When you think of Mexican food, heavy and hearty meals come to mind. However, so many Mexican dishes are filled with healthy beans, rice, fresh salads and salsa. Avocados and tomatoes are always a staple Mexican item on our table, usually in the form of a zesty guacamole salsa. This citrus-filled recipe is so colourful, and full of so many healthy nutrients.
While we like to serve our healthy guacamole salsa with tacos & nachos, it’s a great spread to have on rice cakes, or as a side dish with your favourite fish. It’s also enjoyable as a burger filling or simply served as a dip with carrot sticks and bread sticks.
You can fry off the garlic before you add it to the guacamole, but if you’re in a hurry, you could leave it out or sprinkle some garlic powder into the dip instead (but not too much … just a pinch).
Other swaps that you can do include swapping the chilli or jalapeños with capsicum if you don’t like it spicy. Also, if you don’t enjoy tomatoes, simply leave them out. The same goes for the coriander. Some people add parsley or chives as a substitute for coriander. And finally, you can choose between lemon or lime to give your guacamole that zesty flavour.
Many people squeeze the largest part of an avocado to see if it is slightly tender to touch. But after several people have done this, you’re probably just feeling bruised flesh. To really tell if an avocado is ripe, you should gently press on the top of the avocado near the stem. It should be slightly tender to press. If the stem is easy to remove, the avocado could be over-ripened. If the stem is hard to remove, the avocado isn’t ready yet. You can also look at the colour of the skin on the avocado. The Shepherd avocados are a green flesh & will be a deeper green when they are ripe. The Hass avocados are black in colour when they are ripe. We prefer to use the Hass avocados because they tend to keep their green flesh for longer. But it doesn’t matter which type of avocado you use in your guacamole. It will be delicious and we have some tips to stop it from turning brown.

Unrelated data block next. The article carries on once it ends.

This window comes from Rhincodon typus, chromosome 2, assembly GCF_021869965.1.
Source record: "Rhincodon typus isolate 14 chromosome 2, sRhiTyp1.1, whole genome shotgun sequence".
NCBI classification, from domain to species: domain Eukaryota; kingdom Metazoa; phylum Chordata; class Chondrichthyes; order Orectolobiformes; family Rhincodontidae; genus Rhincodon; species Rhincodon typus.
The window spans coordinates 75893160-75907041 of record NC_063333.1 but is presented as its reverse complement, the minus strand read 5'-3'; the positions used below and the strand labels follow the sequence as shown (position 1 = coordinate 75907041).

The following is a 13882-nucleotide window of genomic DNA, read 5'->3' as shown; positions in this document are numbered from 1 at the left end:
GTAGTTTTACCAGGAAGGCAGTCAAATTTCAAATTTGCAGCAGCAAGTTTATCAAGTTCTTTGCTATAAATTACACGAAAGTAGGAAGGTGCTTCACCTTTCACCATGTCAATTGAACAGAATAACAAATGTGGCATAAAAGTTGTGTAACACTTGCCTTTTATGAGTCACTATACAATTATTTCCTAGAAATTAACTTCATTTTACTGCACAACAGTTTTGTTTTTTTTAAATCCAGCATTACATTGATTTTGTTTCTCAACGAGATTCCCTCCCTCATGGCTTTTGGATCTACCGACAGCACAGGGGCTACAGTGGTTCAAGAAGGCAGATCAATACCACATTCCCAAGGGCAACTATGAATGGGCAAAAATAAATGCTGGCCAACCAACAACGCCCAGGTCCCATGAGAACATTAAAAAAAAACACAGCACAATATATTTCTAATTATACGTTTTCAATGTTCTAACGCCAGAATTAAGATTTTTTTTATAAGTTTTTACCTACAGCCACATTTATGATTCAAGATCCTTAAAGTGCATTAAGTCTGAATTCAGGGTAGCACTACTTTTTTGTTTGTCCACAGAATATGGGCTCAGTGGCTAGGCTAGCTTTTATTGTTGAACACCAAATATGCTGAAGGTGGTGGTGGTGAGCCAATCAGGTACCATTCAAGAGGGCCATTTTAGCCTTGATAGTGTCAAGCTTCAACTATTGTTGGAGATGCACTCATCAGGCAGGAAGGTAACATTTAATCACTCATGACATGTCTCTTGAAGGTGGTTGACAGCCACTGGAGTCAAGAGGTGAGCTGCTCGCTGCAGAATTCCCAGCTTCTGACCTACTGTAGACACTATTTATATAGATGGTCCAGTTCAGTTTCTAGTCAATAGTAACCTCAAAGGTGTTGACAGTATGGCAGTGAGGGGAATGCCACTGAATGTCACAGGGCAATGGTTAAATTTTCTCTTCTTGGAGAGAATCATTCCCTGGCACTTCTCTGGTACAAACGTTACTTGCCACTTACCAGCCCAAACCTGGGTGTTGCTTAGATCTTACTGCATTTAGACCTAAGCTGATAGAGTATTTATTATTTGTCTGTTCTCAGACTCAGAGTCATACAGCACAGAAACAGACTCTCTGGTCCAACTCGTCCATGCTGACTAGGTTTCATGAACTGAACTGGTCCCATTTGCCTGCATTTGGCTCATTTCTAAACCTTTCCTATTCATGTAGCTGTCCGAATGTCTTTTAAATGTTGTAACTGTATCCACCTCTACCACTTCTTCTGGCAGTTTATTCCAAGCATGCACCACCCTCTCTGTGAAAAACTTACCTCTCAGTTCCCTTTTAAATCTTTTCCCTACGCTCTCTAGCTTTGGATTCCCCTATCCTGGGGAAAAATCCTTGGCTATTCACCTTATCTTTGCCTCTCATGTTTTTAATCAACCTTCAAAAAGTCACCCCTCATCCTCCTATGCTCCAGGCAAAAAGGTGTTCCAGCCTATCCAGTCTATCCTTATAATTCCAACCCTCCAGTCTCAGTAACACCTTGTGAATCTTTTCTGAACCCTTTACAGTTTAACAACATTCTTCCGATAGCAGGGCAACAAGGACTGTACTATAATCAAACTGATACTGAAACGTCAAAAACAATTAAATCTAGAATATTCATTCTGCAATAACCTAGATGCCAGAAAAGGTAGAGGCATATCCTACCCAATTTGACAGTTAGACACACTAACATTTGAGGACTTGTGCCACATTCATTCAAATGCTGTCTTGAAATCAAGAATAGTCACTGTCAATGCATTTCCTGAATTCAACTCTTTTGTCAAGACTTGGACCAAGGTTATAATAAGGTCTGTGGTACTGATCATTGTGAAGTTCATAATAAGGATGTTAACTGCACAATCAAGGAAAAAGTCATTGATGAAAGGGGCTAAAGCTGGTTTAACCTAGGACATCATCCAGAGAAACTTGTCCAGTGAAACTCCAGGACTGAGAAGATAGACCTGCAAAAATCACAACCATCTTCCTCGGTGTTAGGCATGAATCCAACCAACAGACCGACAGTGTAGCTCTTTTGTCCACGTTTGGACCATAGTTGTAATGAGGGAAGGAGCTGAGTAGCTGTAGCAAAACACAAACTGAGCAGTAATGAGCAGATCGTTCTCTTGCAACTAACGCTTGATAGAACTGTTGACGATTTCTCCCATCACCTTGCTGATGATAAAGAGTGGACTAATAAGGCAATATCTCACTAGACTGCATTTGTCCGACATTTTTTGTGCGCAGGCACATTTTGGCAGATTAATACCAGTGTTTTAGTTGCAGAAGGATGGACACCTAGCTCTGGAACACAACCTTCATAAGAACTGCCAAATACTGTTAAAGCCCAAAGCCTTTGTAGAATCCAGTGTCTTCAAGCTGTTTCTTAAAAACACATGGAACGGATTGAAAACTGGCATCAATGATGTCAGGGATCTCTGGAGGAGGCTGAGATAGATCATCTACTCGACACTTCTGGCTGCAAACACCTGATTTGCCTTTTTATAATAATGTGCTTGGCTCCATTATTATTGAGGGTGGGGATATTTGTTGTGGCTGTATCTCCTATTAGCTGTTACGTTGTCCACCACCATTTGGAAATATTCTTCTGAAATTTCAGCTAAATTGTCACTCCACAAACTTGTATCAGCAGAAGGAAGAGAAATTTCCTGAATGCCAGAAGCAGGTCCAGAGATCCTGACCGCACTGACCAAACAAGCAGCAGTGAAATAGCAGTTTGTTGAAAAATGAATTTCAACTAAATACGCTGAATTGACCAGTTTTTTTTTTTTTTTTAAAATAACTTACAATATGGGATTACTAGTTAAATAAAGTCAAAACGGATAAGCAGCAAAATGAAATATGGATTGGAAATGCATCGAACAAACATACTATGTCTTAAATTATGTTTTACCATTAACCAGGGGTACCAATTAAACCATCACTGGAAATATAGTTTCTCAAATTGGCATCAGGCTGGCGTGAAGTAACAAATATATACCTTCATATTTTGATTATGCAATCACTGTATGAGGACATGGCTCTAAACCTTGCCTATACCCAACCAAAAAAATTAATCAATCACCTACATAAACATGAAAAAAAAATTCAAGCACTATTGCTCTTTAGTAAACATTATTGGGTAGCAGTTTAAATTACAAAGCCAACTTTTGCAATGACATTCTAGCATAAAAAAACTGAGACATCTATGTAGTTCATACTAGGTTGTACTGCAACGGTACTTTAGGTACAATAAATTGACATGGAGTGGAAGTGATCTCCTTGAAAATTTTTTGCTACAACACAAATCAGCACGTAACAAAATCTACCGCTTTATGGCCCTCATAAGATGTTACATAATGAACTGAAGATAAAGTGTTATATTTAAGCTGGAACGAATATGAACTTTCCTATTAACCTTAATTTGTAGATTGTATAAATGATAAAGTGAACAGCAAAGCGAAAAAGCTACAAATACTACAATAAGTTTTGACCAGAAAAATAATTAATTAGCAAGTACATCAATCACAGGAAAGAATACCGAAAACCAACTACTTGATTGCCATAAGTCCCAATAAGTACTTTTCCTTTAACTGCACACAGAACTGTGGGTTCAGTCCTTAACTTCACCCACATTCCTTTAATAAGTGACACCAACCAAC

Once you’ve prepared your guacamole salsa recipe, you probably won’t want to have it straight away. You’ll likely prepare it and then pop it in the fridge until the rest of your meal is ready to serve. The best way that we’ve found to keep your guacamole from turning brown is to smooth it out in a bowl and squeeze lime or lemon juice over the top. then cover the bowl with well-fitting glad wrap and pull it out of the fridge when you’re ready to serve. Because there will already be citrus juice mixed into the guacamole, you won’t need to mix the excess juice in. Drain it off before you serve, or it will be too much citrus.
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